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Princeton University. Bicentennial Celebration Committee.
The Princeton University Bicentennial Celebration was a year-long series of events that began on September 22, 1946 with a sermon delivered by Geoffrey Francis Fisher, Lord Archbishop of Canterbury, in the University Chapel and ended with an address by President Truman in front of Nassau Hall at the June 17, 1947 Concluding Bicentennial Convocation. The Bicentennial Celebration Records contain correspondence, writings, speeches, press-releases, pamphlets, reports, newspaper clippings, tickets, transcripts, watercolor and pencil sketches and various other materials documenting the 1946-1947 Princeton University Bicentennial Celebration.
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Princeton University. Library. Special Collections
Consists of copies of English poet John Milton's pamphleteering (1640-1660) that was used in the preparation of a volume in a series about the poet, edited by Don M. Wolfe.
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Princeton University. Library. Special Collections
Edward S. Greenbaum (1890-1970) was a lawyer in New York City in the legal firm of Greenbaum, Wolff Ernst who was involved in court reform efforts throughout his career. He also served in the War Department during World War II as executive officer to Under Secretary of War Robert P. Patterson, negotiating contracts with the private sector for munitions and supplies. Greenbaum's papers document his career as a lawyer, as well as his government service, and include correspondence, legal documents, reports, and publications.
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Princeton University. Library. Department of Rare Books and Special Collections
The General Manuscripts Collection is largely composed of materials related to United States politics and government, including personal and business correspondence, manuscripts, memorabilia, pamphlets, and reports. The collection includes the papers of many individuals, including Franklin Delano Roosevelt, Theodore Roosevelt and other United States presidents, government officials, authors and journalists, bankers and businessmen, and Princeton University alumni.
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Labouisse, Henry R., 1904-1987
Henry R. Labouisse (1904-1987) was a distinguished American diplomat and international public servant. He served as director of the United Nations Relief and Works Agency for Palestine Refugees in the Near East (UNRWA) from 1954 to 1958 and as executive director of the United Nations Children's Fund (UNICEF) from 1965 to 1979. He also served as a United States government official working on the formation and implementation of foreign economic policies during World War II and the 1960s. Labouisse's papers document his career with the United Nations and with the State Department and include correspondence, speeches and publications, as well as biographical and genealogical material.
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Otto H. Kahn Papers, 1908-1934 (mostly 1920-1933)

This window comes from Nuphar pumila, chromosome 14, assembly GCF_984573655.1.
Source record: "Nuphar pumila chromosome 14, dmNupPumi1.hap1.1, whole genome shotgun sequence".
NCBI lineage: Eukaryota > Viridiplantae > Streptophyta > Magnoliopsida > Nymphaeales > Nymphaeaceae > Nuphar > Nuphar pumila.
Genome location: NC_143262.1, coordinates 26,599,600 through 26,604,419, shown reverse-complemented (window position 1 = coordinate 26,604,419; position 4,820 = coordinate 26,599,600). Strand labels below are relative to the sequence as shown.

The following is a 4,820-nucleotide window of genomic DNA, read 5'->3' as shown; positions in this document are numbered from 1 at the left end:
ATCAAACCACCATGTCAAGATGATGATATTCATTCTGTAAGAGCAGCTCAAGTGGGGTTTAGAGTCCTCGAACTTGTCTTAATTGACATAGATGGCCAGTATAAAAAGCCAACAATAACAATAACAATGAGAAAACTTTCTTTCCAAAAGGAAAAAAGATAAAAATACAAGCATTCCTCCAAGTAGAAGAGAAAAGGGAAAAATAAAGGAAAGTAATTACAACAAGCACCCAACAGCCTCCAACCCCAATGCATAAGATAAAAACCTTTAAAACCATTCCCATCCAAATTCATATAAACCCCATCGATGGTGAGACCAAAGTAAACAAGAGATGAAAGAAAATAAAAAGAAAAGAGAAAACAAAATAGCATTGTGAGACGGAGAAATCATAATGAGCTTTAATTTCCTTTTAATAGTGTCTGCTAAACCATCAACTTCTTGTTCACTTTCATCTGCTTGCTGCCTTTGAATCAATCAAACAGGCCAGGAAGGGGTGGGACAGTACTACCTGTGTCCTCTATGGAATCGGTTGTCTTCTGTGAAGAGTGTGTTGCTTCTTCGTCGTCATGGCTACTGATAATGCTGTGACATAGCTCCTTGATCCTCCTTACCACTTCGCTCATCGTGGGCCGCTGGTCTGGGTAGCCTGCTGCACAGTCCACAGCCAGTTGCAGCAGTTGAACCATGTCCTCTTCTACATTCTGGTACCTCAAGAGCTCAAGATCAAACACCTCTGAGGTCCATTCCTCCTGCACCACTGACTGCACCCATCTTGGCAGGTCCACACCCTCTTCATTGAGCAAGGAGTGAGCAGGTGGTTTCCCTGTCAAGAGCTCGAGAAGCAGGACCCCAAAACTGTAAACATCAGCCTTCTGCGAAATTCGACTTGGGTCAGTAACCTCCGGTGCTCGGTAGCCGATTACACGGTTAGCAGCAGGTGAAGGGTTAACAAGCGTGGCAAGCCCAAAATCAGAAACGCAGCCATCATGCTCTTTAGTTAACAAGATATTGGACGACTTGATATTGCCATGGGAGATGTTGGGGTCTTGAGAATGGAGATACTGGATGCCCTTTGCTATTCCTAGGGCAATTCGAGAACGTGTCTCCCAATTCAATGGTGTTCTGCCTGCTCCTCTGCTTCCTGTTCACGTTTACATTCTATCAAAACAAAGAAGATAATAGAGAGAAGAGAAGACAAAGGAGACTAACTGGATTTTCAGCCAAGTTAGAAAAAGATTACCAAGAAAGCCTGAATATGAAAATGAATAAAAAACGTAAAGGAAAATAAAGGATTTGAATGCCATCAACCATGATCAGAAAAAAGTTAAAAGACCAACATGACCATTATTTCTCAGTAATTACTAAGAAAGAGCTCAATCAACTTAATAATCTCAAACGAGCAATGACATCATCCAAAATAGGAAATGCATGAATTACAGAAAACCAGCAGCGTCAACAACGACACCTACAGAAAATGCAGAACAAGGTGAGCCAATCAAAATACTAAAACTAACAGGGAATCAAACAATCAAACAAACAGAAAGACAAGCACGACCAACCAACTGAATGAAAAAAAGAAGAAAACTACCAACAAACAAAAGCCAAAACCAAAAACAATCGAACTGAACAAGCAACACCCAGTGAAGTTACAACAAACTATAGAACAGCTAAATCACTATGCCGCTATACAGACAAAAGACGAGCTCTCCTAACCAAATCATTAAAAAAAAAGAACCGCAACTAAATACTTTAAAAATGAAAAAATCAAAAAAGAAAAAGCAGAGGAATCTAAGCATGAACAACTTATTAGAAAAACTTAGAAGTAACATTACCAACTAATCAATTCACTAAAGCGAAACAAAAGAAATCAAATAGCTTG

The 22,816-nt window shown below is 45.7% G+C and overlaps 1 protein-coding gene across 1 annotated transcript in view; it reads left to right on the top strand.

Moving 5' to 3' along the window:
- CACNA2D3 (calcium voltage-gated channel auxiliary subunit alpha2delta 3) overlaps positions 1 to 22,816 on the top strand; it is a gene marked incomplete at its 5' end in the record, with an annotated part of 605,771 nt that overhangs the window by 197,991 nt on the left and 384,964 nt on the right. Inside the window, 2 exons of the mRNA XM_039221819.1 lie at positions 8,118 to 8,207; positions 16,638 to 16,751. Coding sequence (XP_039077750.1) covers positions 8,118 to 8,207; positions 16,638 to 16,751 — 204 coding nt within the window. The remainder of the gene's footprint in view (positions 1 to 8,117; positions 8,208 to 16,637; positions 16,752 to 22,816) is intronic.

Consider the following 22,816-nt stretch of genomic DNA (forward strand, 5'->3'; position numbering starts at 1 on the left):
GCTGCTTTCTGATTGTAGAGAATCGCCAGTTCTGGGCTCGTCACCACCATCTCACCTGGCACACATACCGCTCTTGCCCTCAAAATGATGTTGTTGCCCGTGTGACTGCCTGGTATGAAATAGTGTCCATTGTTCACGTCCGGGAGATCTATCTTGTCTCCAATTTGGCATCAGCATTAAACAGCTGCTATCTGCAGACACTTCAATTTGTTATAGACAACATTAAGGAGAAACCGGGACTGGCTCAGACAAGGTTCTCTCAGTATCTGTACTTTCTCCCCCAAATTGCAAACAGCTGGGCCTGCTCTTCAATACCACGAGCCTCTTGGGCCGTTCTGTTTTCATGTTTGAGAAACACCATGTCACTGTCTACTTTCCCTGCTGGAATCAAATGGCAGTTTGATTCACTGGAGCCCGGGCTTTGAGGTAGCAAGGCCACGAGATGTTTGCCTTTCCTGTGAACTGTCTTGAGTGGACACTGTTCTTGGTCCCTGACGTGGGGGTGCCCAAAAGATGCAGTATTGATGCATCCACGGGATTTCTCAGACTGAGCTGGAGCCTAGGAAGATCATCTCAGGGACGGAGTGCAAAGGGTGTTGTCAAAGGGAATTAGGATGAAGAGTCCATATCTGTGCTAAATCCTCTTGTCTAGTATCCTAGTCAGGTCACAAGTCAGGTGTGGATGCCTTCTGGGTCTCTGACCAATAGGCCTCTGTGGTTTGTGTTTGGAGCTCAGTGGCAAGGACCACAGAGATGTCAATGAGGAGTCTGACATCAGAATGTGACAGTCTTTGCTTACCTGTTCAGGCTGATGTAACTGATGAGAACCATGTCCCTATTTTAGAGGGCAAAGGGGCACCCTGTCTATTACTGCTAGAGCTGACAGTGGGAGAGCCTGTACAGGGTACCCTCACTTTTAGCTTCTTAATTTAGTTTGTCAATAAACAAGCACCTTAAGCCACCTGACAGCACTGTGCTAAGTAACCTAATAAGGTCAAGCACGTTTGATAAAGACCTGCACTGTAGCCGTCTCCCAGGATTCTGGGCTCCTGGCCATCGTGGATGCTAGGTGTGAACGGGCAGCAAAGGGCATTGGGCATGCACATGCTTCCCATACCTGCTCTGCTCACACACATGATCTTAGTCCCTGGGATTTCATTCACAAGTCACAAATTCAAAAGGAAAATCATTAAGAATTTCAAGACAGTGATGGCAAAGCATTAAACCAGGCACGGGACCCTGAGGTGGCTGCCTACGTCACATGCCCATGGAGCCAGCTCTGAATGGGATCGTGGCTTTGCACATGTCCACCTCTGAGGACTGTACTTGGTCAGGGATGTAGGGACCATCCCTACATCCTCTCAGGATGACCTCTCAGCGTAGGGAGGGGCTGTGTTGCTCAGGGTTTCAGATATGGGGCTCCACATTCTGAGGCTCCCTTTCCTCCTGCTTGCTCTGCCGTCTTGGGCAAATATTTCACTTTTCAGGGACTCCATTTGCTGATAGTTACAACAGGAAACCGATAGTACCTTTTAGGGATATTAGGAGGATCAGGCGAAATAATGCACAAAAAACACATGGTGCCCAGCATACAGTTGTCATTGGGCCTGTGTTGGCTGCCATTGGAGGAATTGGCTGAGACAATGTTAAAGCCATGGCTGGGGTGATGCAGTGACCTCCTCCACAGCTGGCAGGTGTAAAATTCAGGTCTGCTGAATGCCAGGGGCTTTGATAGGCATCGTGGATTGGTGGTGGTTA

TC032
469 boxes 928 items 191.2 linear feet

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Princeton University. Library. Special Collections
The Otto H. Kahn Papers consists primarily of the correspondence of Otto H. Kahn (1867-1934), international banker, philanthropist, and patron of the arts and music, but also includes printed copies of addresses, talks, opinions, and speeches that Kahn gave on a variety of political and fiscal topics, as well as press clippings, letterbooks, and some photographs.
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Princeton University.‏ ‎Library.‏ Public Policy Papers
These pamphlets were collected by the Princeton University Library starting from the outbreak of World War I. The collection contains pamphlets published in Europe during and immediately after World War I. They cover a broad range of topics including the economy, the press, the military, arms, territorial disputes, and others. The collection also includes speeches, sermons, bulletins, calendars, and songbooks.
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Women's World Banking
Women's World Banking (WWB), one of the world's leaders in microenterprise financing, is a not-for-profit international financial institution founded by a global group of independent women working together with the support of the United Nations in 1979. The Women's World Banking mission is to facilitate the participation of poor women entrepreneurs in the modern economy at the local level, especially those who are generally without access to established financial institutions. The organization consists of an international network of affiliates (independent local institutions that provide a variety of financial and training services to meet the needs of local women) with a central coordinating office in New York City. WWB's records document the administration of the organization, mainly during the tenure of its first president, Michaela Walsh, and include founding documents, financial records, correspondence, records related to affiliates and other organizations, audiovisual materials, and the files of Michaela Walsh.